Letter to the Editor. Prognostication in traumatic brain injury

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TO THE EDITOR: The ability to predict the outcome after traumatic brain injury (TBI) adds to the clinical armamentarium of everyone involved in the care of such patients. This ability helps not only in planning better and more aggressive care of those patients with predicted borderline prognosis, but also in preparing the patient’s family in cases with grave prognosis. I read with interest the articles by Brennan et al.1 and Murray et al.2 (Brennan PM, Murray GD, Teasdale GM: Simplifying the use of prognostic information in traumatic brain injury. Part 1: The GCS-Pupils score: an

TO THE EDITOR: The ability to predict the outcome after traumatic brain injury (TBI) adds to the clinical armamentarium of everyone involved in the care of such patients. This ability helps not only in planning better and more aggressive care of those patients with predicted borderline prognosis, but also in preparing the patient’s family in cases with grave prognosis. I read with interest the articles by Brennan et al.1 and Murray et al.2 (Brennan PM, Murray GD, Teasdale GM: Simplifying the use of prognostic information in traumatic brain injury. Part 1: The GCS-Pupils score: an extended index of clinical severity. J Neurosurg 128:1612–1620, June 2018; Murray GD, Brennan PM, Teasdale GM: Simplifying the use of prognostic information in traumatic brain injury. Part 2: Graphical presentation of probabilities. J Neurosurg 128:1621–1634, June 2018).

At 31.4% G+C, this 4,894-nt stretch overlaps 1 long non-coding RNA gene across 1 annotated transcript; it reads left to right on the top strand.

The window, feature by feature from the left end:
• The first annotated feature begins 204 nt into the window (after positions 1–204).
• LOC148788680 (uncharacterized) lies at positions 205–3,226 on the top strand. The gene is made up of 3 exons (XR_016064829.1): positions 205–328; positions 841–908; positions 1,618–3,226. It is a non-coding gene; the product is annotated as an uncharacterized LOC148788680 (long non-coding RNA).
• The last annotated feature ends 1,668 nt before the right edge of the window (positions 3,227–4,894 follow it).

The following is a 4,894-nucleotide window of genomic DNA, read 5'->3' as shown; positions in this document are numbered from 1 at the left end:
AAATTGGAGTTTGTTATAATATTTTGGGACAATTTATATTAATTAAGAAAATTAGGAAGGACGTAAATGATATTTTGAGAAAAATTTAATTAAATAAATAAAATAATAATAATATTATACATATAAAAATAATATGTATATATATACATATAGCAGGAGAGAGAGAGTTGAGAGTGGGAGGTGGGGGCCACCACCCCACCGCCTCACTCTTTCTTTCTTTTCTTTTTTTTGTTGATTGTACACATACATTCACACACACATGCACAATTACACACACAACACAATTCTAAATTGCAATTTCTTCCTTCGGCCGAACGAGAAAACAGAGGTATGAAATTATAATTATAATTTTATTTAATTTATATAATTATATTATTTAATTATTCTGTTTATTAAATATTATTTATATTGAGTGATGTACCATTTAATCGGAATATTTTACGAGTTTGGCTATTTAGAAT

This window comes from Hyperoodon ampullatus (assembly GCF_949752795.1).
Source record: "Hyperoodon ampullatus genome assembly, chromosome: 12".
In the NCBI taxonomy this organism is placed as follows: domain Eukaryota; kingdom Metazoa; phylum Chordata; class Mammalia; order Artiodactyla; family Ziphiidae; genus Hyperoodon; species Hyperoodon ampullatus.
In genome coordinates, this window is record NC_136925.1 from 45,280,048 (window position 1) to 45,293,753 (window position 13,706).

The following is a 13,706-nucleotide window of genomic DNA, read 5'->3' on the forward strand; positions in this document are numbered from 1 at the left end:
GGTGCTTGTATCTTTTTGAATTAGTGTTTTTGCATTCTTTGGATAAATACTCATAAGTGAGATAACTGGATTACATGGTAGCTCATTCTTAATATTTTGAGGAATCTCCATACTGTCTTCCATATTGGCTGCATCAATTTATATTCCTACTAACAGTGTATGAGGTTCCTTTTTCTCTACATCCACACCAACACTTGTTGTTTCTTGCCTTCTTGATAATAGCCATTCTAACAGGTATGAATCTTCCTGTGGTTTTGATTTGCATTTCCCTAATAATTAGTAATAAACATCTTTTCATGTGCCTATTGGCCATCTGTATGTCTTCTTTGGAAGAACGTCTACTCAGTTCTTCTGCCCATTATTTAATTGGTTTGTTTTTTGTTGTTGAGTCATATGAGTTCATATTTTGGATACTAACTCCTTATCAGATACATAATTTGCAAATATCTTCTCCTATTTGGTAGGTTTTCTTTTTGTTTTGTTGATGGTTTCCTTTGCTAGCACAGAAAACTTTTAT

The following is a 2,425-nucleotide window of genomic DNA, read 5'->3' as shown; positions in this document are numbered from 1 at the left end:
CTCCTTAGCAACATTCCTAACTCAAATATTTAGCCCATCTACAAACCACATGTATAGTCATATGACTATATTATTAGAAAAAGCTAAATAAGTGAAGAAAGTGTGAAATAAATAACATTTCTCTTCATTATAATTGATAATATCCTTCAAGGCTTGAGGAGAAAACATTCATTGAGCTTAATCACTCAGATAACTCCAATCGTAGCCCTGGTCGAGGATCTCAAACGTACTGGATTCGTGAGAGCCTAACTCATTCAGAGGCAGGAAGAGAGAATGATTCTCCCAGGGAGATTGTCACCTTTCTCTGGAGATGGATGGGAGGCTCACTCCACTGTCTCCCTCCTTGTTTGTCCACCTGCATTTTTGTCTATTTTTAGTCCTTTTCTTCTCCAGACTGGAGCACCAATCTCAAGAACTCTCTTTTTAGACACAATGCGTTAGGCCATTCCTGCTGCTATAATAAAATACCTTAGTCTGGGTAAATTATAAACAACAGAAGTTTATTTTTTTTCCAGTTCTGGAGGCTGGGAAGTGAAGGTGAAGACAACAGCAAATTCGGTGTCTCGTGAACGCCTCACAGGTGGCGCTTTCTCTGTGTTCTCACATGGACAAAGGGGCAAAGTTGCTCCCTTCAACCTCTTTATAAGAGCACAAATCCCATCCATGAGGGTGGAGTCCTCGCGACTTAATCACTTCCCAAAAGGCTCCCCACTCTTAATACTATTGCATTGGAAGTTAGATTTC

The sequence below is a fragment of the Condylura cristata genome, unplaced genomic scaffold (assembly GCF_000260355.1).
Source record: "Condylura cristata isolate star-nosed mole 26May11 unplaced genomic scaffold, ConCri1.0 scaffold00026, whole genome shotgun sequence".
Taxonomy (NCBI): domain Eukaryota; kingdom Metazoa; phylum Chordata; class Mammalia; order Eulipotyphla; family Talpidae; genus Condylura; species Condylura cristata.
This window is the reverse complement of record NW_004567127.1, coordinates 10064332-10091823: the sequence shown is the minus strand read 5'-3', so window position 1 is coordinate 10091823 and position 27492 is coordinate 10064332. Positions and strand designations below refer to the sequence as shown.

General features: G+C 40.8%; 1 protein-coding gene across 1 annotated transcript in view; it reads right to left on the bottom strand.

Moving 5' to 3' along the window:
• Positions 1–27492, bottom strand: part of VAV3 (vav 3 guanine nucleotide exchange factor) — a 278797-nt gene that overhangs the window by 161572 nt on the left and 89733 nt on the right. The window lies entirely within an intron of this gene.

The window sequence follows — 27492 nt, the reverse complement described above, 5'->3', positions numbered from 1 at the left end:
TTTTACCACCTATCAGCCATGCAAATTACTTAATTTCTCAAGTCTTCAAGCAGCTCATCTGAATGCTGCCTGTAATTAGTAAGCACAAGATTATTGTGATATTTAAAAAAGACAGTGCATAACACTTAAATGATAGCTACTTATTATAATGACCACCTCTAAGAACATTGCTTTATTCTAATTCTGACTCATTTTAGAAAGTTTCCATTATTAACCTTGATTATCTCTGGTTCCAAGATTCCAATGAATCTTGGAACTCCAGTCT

In part 1, the authors modified the existing Glasgow Coma Scale (GCS) to improve the assessment of the severity of TBI. The pupillary reactivity to light is one of the most significant prognostic factors, next to only age and conscious level at admission. The addition of pupillary response to the GCS score will definitely improve the assessment of severity of TBI, and GCS-Pupils (GCS-P) score will be an important prognostic factor. The GCS-P score is definitely going to be used widely in the future. The original GCS score is a very easy-to-use bedside tool with a minimum interobserver variability. The impact of the addition of pupil score on interobserver variability remains to be determined.

In part 2, the authors included age, CT scan findings, and GCS-P; tried to formulate a prognostic model; and compared the results with the CRASH (Corticosteroid Randomization After Significant Head Injury) and IMPACT (International Mission for Prognosis and Clinical Trials in Traumatic Brain Injury) models. The authors found that the prognostication by all these models was comparable. This model probably needs to be simplified to avoid complex charts and grids for easy bedside application.

Some of the multivariate prognostic models are currently available in computer-based and mobile-based apps for easy use. One such model is the Madras Head Injury Prognostic Scale (MHIPS) introduced by the author.3 This model is based on six easily available bedside prognostic factors: age, motor response, pupillary reaction, oculocephalic response, CT scan findings, and other systemic injuries graded on a numeric scale similar to the GCS. The MHIPS is very easy to apply at the bedside and has a very high predictive value, as proved by both internal and external validation.3 It is available on a computer-based app (www.medicalalgorithms.com) and mobile app (“Medal”) for easy day-to-day application. The CRASH and IMPACT models are also available on computer-based apps. The proposed prognostic model including the GCS-P probably needs to be modified as an app (avoiding complex grids and charts) for easy application.